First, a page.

“You never truly know someone until you’ve walked a mile in their shoes” is an American adage of unknown origin. It has been replicated and massaged into different expressions throughout the years, but its message remains the same: take a good long look at the situation from where the other person is standing before you judge his or her reaction. The adage is commonly used to express a skill called empathy. More precisely, empathy is the ability to understand and share the feelings of another, even if the feelings are not explicitly communicated. In our roles as tutors and coaches to our students, empathy is one of the most important skills a corps member can have because students are not always willing or able to communicate their feelings.
Empathy helps us develop a relationship with our students that is built on mutual respect and understanding. In the tutoring space, empathy allows us to see the class work from the student’s perspective and determine if they are disengaged because they are frustrated or because they are bored. In the coaching space, empathy is helpful in dealing with the sensitive discussion of poverty and resources. It is our goal as corps members to be solution oriented when dealing with our students’ attendance and behavior issues. That, combined with our ability to understand, or if need be voice the issue from the student’s perspective, helps the students feel secure, unashamed, and supported.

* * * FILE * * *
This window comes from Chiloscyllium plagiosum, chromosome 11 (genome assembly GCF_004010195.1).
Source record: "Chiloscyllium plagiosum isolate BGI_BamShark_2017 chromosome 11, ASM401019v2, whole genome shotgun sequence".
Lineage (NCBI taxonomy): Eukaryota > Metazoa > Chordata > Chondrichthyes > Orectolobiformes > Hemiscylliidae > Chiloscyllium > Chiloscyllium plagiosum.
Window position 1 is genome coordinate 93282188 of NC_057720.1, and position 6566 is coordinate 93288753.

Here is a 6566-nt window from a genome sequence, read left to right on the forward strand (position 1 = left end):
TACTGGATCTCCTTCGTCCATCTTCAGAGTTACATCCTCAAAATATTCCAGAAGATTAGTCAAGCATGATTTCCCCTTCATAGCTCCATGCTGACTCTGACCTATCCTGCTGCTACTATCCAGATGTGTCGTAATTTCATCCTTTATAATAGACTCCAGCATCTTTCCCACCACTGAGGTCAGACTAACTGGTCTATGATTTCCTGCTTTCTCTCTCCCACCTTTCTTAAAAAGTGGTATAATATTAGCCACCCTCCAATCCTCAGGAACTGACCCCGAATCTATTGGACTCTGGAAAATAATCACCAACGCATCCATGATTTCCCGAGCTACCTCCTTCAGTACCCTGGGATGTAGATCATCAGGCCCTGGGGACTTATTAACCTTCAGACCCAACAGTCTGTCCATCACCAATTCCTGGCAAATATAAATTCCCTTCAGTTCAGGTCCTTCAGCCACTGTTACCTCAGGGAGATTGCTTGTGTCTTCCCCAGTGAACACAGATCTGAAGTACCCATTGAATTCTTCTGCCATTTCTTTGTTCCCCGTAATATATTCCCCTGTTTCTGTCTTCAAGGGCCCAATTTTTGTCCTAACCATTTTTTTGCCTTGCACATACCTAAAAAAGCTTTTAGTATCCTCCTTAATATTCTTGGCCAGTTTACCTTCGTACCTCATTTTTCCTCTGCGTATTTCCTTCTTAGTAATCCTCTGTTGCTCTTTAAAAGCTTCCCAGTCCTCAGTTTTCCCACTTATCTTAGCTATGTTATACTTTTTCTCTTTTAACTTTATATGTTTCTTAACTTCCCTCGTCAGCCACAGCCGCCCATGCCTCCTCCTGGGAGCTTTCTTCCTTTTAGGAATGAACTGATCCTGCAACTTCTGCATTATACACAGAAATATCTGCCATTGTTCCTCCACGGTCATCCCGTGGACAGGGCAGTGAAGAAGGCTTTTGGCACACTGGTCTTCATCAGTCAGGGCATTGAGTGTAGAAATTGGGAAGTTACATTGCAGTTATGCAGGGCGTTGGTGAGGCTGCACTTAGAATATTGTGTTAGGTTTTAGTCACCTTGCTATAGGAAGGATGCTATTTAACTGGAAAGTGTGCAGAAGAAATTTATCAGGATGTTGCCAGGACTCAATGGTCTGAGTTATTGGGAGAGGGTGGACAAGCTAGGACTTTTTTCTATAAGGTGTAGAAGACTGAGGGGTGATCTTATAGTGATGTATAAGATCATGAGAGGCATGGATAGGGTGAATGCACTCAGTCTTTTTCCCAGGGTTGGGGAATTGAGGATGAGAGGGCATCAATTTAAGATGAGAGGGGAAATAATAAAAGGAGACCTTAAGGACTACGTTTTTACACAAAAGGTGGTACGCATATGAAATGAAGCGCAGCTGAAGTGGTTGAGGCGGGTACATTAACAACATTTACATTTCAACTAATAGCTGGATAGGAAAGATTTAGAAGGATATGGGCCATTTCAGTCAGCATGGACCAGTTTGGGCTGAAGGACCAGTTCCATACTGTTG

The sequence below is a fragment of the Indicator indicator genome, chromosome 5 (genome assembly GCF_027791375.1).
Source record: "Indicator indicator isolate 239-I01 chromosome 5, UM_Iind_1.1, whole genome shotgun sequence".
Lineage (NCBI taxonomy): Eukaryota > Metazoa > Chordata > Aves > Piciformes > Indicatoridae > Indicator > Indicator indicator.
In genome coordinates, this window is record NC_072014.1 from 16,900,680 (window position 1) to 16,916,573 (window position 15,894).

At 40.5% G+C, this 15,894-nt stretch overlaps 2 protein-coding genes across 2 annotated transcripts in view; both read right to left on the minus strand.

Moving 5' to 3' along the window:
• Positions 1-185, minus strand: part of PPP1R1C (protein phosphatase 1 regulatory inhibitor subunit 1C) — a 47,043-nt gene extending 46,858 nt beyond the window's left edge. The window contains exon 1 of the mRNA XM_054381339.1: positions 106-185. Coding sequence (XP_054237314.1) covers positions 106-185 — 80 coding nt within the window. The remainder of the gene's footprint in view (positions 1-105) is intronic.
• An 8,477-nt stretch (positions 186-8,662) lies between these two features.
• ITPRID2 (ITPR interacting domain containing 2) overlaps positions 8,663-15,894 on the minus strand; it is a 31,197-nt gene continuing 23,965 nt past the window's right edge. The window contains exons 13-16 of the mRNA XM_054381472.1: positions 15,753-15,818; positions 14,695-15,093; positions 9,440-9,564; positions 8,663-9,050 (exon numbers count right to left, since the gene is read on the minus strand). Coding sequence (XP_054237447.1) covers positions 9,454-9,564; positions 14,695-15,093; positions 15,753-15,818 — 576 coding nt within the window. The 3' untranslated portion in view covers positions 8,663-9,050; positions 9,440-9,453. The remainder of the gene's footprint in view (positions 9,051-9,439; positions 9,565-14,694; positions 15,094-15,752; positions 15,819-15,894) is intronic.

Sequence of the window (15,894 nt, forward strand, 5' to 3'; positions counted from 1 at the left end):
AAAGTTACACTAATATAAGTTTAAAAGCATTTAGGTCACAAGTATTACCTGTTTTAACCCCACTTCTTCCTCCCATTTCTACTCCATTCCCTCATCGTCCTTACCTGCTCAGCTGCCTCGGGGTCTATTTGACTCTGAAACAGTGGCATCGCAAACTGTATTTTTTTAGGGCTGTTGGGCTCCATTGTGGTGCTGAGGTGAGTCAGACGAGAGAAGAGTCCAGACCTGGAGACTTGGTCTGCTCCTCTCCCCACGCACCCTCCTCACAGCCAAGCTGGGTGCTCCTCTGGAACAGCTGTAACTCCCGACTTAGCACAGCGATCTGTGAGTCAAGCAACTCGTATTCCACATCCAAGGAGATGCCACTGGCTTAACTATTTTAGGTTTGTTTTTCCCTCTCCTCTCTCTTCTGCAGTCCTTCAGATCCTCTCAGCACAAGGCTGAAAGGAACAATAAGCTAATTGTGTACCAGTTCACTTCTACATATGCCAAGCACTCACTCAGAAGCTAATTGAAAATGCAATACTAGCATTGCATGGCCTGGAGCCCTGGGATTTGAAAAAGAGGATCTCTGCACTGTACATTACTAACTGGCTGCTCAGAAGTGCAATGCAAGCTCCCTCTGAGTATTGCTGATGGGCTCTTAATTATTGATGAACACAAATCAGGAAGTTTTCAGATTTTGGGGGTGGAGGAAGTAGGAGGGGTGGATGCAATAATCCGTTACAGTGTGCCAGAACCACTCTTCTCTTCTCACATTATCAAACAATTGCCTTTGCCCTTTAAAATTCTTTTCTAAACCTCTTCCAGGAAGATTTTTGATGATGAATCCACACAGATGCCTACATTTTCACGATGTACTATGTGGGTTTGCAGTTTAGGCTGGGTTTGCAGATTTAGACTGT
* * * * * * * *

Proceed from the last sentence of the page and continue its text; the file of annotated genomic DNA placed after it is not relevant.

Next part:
Empathy is a handy tool for any corps member to have, but the modeling of that empathy provides an additional benefit that is easy to overlook. In showing our students what empathy looks like, we familiarize them with discussing feelings and perspectives, and how those factors play a role in how we and other people make decisions. There is some debate as to whether or to what extent, empathy can be taught. It is accepted, however, that empathy is the culmination of many other social skills including: self-awareness, nonjudgmental positive regard for others, listening skills, and self-confidence. As a result, any environment that works to support these fundamental social skills also supports the development of empathy. The environment of empathy that corps members strive to create with their students is a subtle and indirect instruction in the basics of empathy.
Finally, empathy is not only important for our students. It is also important for us as corps members. Benjamin Franklin said “justice will not be served until those who are unaffected are as outraged as those who are.” For me and many other corps members who have not faced the same struggles as our students, it is important that we first use empathy to understand the outrage of the affected. During our ten months of service we gain a glimpse into our students’ lives, and we walk several miles in their shoes. If we allow ourselves to be, we are affected vicariously by their struggles with poverty and inequality in education. When our ten months are over, can we truly say the work is finished? How many of us will be able to walk away, unaffected, as if none of this made an impact on us? I doubt any of us will. Empathy has the ability to transcend the gap between the affected and the unaffected. Without that gap, there is nothing to stop us from reaching out to another person to offer whatever we can.
By Kathleen Griffin